CBRC Raises the Bar for Loan Collateral
The China Banking Regulatory Commission has stepped up collateral requirements for loans as part of ongoing efforts to combat risk in the Chinese financial sector.
On 8 May CBRC released a public announcement stating that in order to raise the security of loans it had issued the “Commercial Bank Collateral Management Guidelines,” clearly indicating that collateral management would now be included within the purview of its risk regulation system.
A CBRC official said that commercial banks currently suffer from problems including inadequate collateral management systems, a lack of standardised management processes and improper risk management procedures.
According to the official these inadequacies are impeding the ability of banks to fully make use of loan collateral as an effective risk buffer.
Beijing Business Today reports that some Chinese banks do not perform full assessments of the collateral items they receive, leading to its invalidation in some cases.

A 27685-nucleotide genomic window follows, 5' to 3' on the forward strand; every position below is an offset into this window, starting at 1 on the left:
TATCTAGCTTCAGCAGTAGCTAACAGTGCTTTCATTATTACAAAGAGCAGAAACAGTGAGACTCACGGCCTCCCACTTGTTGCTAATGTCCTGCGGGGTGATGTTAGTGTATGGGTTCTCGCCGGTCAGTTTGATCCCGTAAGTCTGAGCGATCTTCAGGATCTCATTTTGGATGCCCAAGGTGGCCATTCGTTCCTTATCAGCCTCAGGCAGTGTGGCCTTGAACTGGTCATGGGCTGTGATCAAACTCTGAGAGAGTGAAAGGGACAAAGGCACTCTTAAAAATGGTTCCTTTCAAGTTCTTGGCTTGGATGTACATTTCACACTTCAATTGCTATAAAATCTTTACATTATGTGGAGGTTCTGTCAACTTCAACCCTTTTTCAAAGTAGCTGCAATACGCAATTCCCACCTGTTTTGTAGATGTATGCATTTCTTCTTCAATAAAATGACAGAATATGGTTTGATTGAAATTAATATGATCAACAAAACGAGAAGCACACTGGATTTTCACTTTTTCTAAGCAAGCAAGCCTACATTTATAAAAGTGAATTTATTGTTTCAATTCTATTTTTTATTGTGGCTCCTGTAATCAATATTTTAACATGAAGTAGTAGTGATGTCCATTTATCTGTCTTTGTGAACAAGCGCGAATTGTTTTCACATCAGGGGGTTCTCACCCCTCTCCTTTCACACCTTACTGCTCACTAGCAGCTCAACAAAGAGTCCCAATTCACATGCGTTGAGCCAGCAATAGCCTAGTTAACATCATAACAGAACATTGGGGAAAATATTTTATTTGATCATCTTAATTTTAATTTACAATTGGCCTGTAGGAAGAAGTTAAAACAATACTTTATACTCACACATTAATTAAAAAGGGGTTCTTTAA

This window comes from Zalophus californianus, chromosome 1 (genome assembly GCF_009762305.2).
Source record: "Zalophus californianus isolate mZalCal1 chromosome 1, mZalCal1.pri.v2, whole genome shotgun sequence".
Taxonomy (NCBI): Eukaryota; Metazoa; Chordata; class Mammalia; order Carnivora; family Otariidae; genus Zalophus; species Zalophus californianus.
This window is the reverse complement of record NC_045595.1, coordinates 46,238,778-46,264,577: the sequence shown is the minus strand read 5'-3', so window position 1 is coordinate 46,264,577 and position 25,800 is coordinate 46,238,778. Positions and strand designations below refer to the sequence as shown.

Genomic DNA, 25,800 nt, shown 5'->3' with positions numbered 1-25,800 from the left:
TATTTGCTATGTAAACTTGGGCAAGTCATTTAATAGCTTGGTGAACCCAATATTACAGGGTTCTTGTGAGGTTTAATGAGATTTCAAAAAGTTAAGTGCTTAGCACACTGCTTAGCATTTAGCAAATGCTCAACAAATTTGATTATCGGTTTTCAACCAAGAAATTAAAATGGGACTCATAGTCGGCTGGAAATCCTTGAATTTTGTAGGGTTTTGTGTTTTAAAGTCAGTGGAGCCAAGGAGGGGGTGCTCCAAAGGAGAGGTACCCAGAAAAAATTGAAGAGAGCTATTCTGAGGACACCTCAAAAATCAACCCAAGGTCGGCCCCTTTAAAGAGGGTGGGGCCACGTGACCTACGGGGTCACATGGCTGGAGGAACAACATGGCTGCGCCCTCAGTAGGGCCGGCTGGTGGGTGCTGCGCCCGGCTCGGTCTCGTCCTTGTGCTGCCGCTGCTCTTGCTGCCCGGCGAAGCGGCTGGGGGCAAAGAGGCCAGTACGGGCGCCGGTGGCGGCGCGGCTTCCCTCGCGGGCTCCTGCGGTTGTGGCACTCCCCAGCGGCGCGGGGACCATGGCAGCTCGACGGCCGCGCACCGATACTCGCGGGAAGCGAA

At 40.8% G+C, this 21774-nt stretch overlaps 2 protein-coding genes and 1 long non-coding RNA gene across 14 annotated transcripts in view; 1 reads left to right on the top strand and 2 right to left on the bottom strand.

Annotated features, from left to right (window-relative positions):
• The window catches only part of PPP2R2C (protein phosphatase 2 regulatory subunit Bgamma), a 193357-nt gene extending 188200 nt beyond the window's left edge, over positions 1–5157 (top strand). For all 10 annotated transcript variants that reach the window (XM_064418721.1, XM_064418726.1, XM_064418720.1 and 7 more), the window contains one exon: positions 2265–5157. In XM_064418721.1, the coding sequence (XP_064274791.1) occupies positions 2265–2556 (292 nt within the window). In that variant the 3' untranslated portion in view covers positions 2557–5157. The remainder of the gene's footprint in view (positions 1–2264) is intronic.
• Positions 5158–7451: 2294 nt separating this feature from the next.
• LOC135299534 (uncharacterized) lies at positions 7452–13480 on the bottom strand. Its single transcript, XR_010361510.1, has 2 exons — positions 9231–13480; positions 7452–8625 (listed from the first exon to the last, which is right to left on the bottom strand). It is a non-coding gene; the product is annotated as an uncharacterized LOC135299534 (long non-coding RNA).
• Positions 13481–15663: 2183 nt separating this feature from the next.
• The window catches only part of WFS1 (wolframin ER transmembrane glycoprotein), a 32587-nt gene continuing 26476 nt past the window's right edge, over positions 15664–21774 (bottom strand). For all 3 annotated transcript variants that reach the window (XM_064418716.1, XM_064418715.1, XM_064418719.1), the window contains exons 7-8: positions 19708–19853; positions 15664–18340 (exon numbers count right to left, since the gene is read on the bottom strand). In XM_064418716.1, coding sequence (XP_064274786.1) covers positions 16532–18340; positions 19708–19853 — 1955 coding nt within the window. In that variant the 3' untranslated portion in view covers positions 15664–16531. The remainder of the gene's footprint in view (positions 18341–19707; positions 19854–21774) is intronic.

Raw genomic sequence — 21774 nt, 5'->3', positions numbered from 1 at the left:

An example it cites is one company’s use of 55,000 square metres of industrial space as collateral when applying for a loan with a bank.
The bank issued the loan without conducting inspections of the nature of the industrial space, only to discover several years later after the company was liquidated that the local state land resources department had lawfully confiscated the land because of its nature and lease usage.
Other frequently occurring problems highlighted by regulators include inaccurate valuations of collateral, a lack of standard procedures for the execution of hypothecation contracts, as well as failure to properly supervise and control collateral once loans are issued.
In addition to mandating improvements to collateral management systems and the standardisation of handling procedures, CBRC’s new Guidelines also require that commercial banks divide collateral into different categories such as financial collator, real estate and accounts receivables, and on the basis of the banks own operations and risk control levels produce catalogues of acceptable collateral that are renewed at least once a year.
With respect to valuations of collateral, the Guidelines state that commercial banks should make reference should make reference to currents prices for those collateral items with an active market, as well as adopt rational price re-assessment frequencies for those collateral items with lower liquidity.